I have no reason to believe this.
And as it is, I don’t see any reason not to.
I’ll stick with what Pope Pius XII wrote.
I will take a look at them. Thank you for your suggestion.
It is not acceptable when applied to “true men”. It can be acceptable when applied to ‘almost-but-not-quite-true’ men.
That allows for a population of not-quite-men, two of whom were given souls (or one given a soul and another made from a rib).
Not even close in comparison. Rosenberg had little to no effect on German policy.
Rosenberg wanted the complete rejection of Catholicism and Protestantism. … Rosenberg saw Positive Christianity as Norse paganism …It is known that Rosenberg was not the most influential of the senior Nazis within the regime. …
Ed, you are so confused about what these documents say and what they don’t say. You have simply latched on to a Catholic faith that is comfortable for you.
Please speak to your priest, or if you can find one, a good Catholic theologian, seminary professor, someone with the competence to explain all this to you in person.
You could also listen to the various talks that are out there from good Catholic scholars, but you’ve been presented with all this numerous times with no effect evidently.
I pray that you find closure in all this.
I did read it, and so? He has his opinion and I have mine, but they ain’t the same.
Oh, I see. The Darwinian “True Men may Dominate Near Men” principle. The English portrayed the Irish as ‘almost-but-not-quite-true’ men.
The Irish, too, have been compared to apes, suggesting that this comparison is a generalizable tactic of oppression, not one inspired by the color of the skin of Africans.
The Irish and the Black are compared as equally problematic to the North and the South respectively. Notice how both are drawn to look less human:
What someone may do that’s evil with objectively-derived information is not necessarily the fault of the information itself. To portray it otherwise would be like me speeding and getting into an accident and then me blaming the car.
The basic ToE in no way contributes to any evil as it’s merely an explanation of what we know about the evolution of species. What some may do with that information could produce good, bad, or neither.
As an Englishman I absolutely accept that English attitudes to the Irish were for centuries quite appalling. Is the cartoon not, in fact, American, though?
Noting that there were no black people shown, the cartoon is actually aimed at Catholics:
'Eugene Lawrence published many anti-Catholic articles in Harper’s Weekly between 1871 and 1876. Here he argues that Catholic charitable organizations are burdens on taxpayers and part of a history of church greed for “accumulating lands and endowments.” He decries the Catholic Church as a “fatal influence blighting the hopes of freemen,” a source of “moral decay” and a “political faction rather than a Christian sect.” https://newseumed.org/artifact/story-and-political-cartoon-accuse-catholics-of-greed/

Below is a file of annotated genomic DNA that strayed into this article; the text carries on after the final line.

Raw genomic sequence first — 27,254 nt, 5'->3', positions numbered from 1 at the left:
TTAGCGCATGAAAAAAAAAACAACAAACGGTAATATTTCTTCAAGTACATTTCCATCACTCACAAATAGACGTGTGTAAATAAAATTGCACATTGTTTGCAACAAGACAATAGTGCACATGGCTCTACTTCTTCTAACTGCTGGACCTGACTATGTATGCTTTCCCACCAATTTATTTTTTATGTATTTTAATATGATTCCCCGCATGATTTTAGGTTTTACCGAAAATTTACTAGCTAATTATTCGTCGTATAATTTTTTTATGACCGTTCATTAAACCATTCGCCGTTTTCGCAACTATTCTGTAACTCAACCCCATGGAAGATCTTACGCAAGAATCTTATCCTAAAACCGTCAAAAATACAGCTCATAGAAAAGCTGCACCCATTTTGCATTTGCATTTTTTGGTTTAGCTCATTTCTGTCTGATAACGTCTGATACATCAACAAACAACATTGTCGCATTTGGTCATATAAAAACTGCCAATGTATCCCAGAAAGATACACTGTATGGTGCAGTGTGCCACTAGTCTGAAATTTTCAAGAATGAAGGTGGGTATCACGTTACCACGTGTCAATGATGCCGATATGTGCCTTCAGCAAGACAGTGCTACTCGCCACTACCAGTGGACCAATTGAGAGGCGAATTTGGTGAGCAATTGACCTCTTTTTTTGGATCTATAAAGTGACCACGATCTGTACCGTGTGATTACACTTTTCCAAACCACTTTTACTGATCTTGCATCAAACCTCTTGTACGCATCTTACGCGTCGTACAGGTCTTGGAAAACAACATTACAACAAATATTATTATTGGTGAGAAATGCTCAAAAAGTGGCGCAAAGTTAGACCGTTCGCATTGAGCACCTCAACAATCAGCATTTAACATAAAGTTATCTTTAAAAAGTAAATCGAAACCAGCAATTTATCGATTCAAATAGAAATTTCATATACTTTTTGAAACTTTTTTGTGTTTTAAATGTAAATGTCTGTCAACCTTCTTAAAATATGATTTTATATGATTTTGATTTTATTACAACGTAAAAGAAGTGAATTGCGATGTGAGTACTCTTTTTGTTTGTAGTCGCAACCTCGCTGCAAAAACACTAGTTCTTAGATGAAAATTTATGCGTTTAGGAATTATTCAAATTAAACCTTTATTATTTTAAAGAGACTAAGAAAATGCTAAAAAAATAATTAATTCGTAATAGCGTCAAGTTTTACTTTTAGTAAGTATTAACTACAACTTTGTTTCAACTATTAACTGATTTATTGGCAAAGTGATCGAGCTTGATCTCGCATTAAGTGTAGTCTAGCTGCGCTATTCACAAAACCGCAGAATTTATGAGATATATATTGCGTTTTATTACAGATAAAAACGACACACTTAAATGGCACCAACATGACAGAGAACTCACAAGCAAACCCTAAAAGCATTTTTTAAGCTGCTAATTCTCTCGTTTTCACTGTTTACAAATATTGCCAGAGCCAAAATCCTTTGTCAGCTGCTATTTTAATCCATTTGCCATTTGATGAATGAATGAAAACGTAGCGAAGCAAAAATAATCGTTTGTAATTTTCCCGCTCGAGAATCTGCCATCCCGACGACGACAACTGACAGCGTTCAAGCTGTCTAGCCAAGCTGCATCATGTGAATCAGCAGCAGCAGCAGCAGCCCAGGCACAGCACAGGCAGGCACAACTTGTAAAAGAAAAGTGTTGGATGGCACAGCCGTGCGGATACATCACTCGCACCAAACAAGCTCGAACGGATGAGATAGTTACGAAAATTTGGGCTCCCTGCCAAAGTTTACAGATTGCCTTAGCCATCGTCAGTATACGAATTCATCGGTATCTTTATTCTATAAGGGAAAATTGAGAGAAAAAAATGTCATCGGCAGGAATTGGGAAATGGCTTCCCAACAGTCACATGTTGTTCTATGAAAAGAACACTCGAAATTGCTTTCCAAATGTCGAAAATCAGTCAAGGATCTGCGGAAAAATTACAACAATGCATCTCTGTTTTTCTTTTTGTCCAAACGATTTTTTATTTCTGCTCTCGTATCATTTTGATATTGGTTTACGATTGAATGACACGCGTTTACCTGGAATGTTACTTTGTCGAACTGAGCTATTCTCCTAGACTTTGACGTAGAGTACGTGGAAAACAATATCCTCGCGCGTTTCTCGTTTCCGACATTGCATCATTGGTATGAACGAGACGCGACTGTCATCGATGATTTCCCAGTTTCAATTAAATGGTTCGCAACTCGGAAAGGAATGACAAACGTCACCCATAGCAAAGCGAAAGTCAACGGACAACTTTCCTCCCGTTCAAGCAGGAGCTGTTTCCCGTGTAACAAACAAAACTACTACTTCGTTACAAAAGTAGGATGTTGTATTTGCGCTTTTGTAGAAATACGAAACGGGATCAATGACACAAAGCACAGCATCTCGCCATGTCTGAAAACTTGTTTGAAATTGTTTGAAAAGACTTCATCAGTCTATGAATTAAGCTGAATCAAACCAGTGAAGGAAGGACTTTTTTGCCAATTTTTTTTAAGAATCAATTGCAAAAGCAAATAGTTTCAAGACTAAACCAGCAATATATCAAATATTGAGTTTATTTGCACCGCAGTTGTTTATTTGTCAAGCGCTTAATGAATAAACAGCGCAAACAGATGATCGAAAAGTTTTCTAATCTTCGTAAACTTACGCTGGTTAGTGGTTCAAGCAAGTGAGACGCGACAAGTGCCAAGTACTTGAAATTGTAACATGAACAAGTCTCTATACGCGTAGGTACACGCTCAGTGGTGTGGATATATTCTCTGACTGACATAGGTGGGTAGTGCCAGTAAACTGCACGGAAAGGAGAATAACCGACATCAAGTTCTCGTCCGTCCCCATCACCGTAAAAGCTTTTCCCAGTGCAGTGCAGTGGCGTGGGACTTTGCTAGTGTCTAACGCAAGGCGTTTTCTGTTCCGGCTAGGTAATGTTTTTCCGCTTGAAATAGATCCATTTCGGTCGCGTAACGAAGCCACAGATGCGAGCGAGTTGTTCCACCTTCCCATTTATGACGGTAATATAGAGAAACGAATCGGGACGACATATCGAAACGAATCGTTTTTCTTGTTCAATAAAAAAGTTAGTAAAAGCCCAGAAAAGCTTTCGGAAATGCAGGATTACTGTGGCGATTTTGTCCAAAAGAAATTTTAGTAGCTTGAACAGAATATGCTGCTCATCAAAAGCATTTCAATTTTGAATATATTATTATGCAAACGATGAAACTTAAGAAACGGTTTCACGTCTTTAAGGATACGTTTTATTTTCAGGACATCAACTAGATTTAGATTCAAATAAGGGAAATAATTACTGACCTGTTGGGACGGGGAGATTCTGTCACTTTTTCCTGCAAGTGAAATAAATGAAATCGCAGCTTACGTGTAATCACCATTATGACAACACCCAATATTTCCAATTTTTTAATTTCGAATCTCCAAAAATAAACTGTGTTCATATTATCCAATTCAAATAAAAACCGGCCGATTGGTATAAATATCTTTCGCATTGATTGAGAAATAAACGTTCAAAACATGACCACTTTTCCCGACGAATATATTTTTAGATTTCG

It’s entitled ‘Killing the Goose that Laid the Golden Egg’, by Thomas Nast - the ‘Father of American Cartoon’. He was definitely anti Catholic and was no friend of the Irish. Although not as a people but those of them who Nast thought deserved both barrels of his anger. And his cartoons of blacks and, for example, Chinese, often portrayed them as the underdog, downtrodden and sometimes heroic.
And Christian slave owners portrayed Africans as ‘almost-but-not-quite-true’ men. Your point is?
Thanks for the info. Not very subtle, was he.
See the previous posts. The tentative claims by the real scientists are written in the subjunctive mode. The fanatical evolutionists on this thread, however, elevate what is offered as possible to “absolutely, undoubtedly” certain leaving all objectivity in their rear view mirror.
At the root of the utter nonsense that human beings can be subdivided into races is Darwinism.
No, it is not fact. That’s why it is called the theories of evolution. “Species” is a construct of the human mind.
The Church does not make technical judgements.
The Church teaches that evolution science does not explain the existence of the human being.
Racism has been around from a lot earlier than 1859. Didn’t the American Constitution count negro slaves as 3/5 of a person and not count Native Americans at all? That was subdividing into three races right there.
You seem to have a very shallow knowledge of history before 1859.
[…] the fierce and impious Saxons, a race hateful both to God and men […]
[…] the Picts and Scots, like worms which in the heat of the mid-day come forth from their holes, hastily land again from their canoes […] differing one from another in manners, but inspired with the same avidity for blood, and all more eager to shroud their villainous faces in bushy hair than to cover with decent clothing those parts of their body which required it. […]
St Gildas: De Excidio et Conquestu Britanniae, C6th AD, tr. Giles.